Professor Marianne Jennings is an emeritus professor of legal and ethical studies from the W.P. Carey School of Business at Arizona State University, retiring in 2011 after 35 years of teaching undergraduate and graduate courses in ethics and the legal environment of business. During her tenure at ASU, she served as director of the Joan and David Lincoln Center for Applied Ethics from 1995-1999. In 2006, she was appointed faculty director for the W.P. Carey Executive MBA Program. She has done consulting work for businesses and professional groups including AICPA, Boeing, Dial Corporation, Edward Jones, Mattel, Motorola, CFA Institute, Southern California Edison, the Institute of Internal Auditors, AIMR, DuPont, AES, Blue Cross Blue Shield, Motorola, Hy-Vee Foods, IBM, Bell Helicopter, Amgen, Raytheon, and VIAD. The sixth edition of her textbook, Case Studies in Business Ethics, was published in February 2011. The ninth edition of her textbook, Business: lts Legal, Ethical and Global Environment was published in January 2011. The 23rd edition of her book, Business Law: Principles and Cases, will be published in January 2013. The tenth edition of her book, Real Estate Law, will also be published in January 2013. Her book, A Business Tale: A Story of Ethics, Choices, Success, and a Very Large Rabbit, a fable about business ethics, was chosen by Library Journal in 2004 as its business book of the year. A Business Tale was also a finalist for two other literary awards for 2004. In 2000 her book on corporate governance was published by the New York Times MBA Pocket Series. Her book on long-term success, Building a Business Through Good Times and Bad: Lessons from Fifteen Companies, Each With a Century of Dividends, was published in October 2002 and has been used by Booz, Allen, Hamilton for its work on business longevity. Her latest book, The Seven Signs of Ethical Collapse was published by St. Martin’s Press in July 2006 and has been a finalist for two book awards. Her weekly columns are syndicated around the country, and her work has appeared in the Wall Street Journal, the Chicago Tribune, the New York Times, Washington Post, and the Reader's Digest. A collection of her essays, Nobody Fixes Real Carrot Sticks Anymore, first published in 1994 is still being published. She has been a commentator on business issues on All Things Considered for National Public Radio. She has served on four boards of directors, including Arizona Public Service (1987-2000), Zealous Capital Corporation, and the Center for Children with Chronic Illness and Disability at the University of Minnesota. She was appointed to the board of advisors for the Institute of Nuclear Power Operators in 2004 and served on the board of trustees for Think Arizona, a public policy think tank. She has appeared on CNBC, CBS This Morning, the Today Show, and CBS Evening News. In 2010 she was named one of the Top 100 Thought Leaders in Business Ethics by Trust Across America. Her books have been translated into four different languages. She received the British Emerald award for authoring one of their top 50 articles in management publications, chosen from over 15,000 articles. Personal: Married since 1976 to Terry H. Jennings, Maricopa County Attorney’s Office Deputy County Attorney; five children: Sarah, Sam, and John, and the late Claire and Hannah Jennings.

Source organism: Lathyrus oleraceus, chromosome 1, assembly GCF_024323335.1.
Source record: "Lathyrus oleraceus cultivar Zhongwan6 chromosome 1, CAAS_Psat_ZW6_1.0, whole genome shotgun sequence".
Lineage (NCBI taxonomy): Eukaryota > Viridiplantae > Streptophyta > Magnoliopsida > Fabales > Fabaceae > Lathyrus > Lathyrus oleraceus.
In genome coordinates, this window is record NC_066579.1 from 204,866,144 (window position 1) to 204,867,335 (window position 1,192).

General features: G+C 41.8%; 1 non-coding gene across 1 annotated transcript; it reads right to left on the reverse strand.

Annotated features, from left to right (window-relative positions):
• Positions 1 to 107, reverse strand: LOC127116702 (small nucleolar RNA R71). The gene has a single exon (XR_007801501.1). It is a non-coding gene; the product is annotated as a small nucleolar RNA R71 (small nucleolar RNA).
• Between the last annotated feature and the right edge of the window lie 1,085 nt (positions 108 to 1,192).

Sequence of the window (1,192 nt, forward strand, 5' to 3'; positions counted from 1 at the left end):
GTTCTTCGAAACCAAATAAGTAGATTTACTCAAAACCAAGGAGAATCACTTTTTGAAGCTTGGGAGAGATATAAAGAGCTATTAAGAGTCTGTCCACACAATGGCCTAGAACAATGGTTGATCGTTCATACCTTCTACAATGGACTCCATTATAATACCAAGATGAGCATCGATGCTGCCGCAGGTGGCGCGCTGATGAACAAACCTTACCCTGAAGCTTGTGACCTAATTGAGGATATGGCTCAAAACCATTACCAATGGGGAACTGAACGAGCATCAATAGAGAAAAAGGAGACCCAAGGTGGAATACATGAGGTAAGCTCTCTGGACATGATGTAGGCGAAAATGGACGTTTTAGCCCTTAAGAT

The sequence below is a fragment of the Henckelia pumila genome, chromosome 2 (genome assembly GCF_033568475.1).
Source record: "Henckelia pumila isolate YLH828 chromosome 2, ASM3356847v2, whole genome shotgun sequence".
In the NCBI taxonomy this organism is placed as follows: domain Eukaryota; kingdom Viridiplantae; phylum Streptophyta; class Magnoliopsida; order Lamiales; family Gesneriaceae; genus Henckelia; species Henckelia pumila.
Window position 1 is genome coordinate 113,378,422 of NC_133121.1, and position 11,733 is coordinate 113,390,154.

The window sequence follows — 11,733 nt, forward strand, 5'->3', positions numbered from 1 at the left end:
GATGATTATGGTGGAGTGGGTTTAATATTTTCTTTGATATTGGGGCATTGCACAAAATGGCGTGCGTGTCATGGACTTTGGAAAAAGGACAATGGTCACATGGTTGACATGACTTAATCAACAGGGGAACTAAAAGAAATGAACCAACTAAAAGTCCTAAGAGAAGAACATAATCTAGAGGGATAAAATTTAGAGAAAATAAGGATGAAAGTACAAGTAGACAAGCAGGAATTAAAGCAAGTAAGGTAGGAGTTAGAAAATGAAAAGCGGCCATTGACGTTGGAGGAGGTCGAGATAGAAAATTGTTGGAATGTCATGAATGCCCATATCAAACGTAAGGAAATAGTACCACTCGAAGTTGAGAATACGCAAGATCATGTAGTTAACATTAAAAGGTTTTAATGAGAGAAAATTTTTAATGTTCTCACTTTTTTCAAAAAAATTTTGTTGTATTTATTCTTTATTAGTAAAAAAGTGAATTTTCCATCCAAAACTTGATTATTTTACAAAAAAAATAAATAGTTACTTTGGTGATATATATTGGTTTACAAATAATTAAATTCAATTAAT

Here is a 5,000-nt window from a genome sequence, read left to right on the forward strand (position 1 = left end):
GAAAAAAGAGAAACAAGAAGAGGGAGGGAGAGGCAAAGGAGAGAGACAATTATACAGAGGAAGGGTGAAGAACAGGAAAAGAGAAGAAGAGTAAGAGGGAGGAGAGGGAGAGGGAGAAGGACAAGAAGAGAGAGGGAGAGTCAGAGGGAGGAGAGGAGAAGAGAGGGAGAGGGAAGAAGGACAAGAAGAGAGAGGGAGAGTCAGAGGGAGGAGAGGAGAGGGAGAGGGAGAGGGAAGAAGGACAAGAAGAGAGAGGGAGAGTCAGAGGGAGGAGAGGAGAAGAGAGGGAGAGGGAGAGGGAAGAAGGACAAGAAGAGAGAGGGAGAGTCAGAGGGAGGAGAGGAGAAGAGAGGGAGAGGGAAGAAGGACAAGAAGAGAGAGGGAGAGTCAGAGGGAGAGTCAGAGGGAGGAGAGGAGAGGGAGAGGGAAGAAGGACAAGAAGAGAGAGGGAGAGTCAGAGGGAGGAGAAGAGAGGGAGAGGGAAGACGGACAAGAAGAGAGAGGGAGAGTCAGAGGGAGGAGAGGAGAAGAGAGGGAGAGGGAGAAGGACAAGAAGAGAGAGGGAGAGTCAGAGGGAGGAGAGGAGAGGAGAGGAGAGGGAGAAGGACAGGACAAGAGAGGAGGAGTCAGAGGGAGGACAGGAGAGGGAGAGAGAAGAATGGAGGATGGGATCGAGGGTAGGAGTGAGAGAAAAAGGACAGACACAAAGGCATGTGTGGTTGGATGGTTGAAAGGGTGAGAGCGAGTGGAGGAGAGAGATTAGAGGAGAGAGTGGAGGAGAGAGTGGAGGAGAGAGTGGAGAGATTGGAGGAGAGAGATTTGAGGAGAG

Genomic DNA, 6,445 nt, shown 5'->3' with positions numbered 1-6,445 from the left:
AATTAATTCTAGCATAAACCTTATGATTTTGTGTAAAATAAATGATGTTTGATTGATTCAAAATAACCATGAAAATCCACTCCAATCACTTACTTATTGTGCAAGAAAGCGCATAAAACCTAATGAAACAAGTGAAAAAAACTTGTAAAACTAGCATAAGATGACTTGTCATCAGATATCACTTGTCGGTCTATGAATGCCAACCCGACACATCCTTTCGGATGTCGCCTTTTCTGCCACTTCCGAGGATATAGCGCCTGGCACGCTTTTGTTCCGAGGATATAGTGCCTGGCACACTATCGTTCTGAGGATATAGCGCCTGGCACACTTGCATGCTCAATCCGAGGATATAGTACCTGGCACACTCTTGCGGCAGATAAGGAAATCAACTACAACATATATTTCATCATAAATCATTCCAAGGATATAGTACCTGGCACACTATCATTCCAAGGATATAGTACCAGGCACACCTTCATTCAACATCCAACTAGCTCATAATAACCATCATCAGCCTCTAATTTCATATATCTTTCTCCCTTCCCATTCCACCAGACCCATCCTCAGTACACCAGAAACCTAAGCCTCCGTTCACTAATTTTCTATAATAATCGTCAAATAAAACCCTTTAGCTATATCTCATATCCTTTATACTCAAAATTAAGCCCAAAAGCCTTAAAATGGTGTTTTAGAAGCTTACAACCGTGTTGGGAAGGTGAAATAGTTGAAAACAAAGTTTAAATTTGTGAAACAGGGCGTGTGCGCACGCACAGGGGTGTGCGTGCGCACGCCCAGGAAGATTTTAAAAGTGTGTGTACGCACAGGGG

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8 Responses to The Dangers of Mixing Business, Government, and Good Intentions: Remembering Uncle Milton

  1. J-WIld says:

    I am wondering if you could comment in light of your post about the findings of a study done by Traiger and Hinckley regarding the CRA’s that found the exact opposite effect of CRA’s on banks and lenders than what you are proposing. The summary conclusion of that study was as follows:

    CRA Banks were substantially less likely than other lenders to make the kinds of risky home purchase loans that helped fuel the foreclosure crisis. Specifically:
    1. CRA Banks were significantly less likely than other lenders to make high cost loans.
    2. The average APR on high cost loans originated by CRA Banks was appreciably lower than the average APR on high cost loans originated by other lenders.
    3. CRA Banks were more than twice as likely as other lenders to retain originated loans in their portfolio.
    4. Foreclosure rates were lower in MSA’s with greater concentration of bank

    Here’s the link to the study for further reading.

  2. J-Wild says:

    So no reply? Will this convince you that you were wrong?

    Ronald D. Utt, Ph.D. Heritage Foundation:

    Time to Reform Fannie Mae and Freddie Mac (2005).

    “Despite its claims to the contrary, Fannie Mae’s basic operating procedures do not target any particular type of buyer/borrower….Nine percent of the conventional conforming loans made by the private mortgage market were to first-time minority homebuyers. By contrast, only 4.7 percent of Fannie Mae loans and 3.5 percent of Freddie Mac loans over the same period were to first-time minority homebuyers.”

  3. mmjdiary says:

    Not a tough response here — 2005? You might need some data on the subprime frenzy — not even warmed up in 2006. Check the profiles of the CDOs Fannie sold.

    Odd that the Heritage Foundation is defending a government-subsidized agency — takes all the risk but does not bear the consequences???

  4. mmjdiary says:

    On the T & H study — I cannot always respond daily to posts. I do have a day job!

    Now, let’s think about 2 things: